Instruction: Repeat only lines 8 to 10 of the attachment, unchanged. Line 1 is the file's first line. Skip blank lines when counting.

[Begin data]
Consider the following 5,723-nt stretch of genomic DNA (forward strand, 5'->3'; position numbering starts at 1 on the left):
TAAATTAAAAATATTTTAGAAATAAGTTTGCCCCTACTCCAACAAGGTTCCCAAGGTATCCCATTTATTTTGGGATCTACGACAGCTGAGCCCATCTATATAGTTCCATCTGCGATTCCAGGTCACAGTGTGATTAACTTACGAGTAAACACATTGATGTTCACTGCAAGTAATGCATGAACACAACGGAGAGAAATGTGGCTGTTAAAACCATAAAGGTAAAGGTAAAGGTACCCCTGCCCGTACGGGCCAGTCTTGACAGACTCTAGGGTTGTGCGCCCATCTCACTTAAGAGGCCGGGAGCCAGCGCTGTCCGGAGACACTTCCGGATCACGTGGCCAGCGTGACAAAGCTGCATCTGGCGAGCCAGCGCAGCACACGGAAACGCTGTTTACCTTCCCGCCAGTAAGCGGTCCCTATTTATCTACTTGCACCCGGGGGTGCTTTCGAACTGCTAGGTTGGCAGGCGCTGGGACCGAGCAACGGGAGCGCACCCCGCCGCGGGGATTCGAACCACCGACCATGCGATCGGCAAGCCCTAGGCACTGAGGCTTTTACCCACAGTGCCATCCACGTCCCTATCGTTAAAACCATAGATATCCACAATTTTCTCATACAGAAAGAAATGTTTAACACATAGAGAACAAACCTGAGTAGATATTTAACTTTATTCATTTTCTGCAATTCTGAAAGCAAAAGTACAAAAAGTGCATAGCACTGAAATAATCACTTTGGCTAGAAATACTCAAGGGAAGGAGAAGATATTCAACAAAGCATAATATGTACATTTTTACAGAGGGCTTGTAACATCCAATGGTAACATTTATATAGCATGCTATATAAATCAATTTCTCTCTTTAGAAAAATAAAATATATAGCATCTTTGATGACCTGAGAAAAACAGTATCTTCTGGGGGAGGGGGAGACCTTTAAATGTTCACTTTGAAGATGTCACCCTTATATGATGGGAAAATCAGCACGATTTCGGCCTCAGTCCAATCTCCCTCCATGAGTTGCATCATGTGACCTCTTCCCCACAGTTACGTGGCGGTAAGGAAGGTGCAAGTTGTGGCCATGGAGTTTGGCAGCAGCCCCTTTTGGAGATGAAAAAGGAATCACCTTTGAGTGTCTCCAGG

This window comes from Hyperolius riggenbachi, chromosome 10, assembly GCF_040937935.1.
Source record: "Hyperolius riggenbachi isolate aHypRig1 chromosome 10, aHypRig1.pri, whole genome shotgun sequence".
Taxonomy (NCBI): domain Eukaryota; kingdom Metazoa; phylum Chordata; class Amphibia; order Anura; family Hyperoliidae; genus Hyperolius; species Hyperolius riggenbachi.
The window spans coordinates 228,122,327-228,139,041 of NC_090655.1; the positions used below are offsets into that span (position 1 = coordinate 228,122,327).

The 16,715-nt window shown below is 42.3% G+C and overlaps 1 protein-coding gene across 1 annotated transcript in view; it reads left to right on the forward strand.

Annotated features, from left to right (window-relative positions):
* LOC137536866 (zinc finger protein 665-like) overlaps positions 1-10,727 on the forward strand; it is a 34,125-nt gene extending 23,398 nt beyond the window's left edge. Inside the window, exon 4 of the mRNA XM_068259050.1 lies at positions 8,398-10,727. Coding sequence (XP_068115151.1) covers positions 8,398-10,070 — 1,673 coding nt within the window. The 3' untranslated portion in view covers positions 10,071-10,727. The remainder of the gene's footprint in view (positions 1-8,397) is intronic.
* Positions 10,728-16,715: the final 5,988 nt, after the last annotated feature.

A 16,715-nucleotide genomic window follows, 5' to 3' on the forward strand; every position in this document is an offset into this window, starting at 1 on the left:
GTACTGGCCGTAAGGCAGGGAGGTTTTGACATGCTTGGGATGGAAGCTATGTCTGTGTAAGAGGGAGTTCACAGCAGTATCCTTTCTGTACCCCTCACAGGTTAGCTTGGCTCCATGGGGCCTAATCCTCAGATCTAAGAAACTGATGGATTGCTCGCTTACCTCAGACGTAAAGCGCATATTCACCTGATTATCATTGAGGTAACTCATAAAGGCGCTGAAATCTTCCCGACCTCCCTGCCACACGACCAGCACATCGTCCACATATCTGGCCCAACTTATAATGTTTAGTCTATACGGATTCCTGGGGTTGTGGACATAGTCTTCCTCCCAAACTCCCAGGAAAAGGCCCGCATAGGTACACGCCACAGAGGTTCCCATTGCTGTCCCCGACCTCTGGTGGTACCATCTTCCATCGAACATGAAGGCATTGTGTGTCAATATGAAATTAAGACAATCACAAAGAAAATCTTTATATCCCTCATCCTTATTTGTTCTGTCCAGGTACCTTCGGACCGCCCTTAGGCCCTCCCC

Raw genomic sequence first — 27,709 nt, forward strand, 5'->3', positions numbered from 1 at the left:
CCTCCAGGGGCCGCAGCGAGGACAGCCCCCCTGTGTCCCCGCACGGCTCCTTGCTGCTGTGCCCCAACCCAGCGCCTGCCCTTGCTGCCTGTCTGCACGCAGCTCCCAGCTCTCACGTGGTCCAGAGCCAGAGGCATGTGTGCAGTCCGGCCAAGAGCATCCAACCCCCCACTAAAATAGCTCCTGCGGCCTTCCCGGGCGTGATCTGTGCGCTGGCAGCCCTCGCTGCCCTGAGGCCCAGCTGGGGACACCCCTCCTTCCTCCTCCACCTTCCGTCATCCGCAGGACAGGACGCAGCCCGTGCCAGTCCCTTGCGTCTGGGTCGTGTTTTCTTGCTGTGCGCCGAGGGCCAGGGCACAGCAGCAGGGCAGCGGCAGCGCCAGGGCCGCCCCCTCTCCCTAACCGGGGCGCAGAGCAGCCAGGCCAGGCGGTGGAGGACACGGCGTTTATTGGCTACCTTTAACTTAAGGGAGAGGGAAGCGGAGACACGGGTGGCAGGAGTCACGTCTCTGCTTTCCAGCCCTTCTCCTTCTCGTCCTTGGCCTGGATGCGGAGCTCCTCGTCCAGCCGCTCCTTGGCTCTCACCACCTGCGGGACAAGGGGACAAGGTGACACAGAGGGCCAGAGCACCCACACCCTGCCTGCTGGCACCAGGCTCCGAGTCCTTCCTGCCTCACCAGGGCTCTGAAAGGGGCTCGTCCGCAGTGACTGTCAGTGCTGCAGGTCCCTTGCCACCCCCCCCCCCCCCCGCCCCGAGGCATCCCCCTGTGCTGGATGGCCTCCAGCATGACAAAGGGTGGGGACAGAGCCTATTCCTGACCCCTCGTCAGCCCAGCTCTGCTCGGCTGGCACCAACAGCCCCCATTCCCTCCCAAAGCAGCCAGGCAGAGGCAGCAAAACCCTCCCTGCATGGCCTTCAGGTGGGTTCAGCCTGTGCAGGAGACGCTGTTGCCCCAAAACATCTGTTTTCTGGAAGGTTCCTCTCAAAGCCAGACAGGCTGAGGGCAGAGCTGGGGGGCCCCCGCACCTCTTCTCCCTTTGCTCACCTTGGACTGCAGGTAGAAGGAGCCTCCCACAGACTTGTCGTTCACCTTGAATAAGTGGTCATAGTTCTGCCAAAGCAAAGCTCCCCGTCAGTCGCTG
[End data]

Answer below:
Annotated features, from left to right (window-relative positions):
* LOC137536866 (zinc finger protein 665-like) overlaps positions 1-10,727 on the forward strand; it is a 34,125-nt gene extending 23,398 nt beyond the window's left edge. Inside the window, exon 4 of the mRNA XM_068259050.1 lies at positions 8,398-10,727. Coding sequence (XP_068115151.1) covers positions 8,398-10,070 — 1,673 coding nt within the window. The 3' untranslated portion in view covers positions 10,071-10,727. The remainder of the gene's footprint in view (positions 1-8,397) is intronic.
* Positions 10,728-16,715: the final 5,988 nt, after the last annotated feature.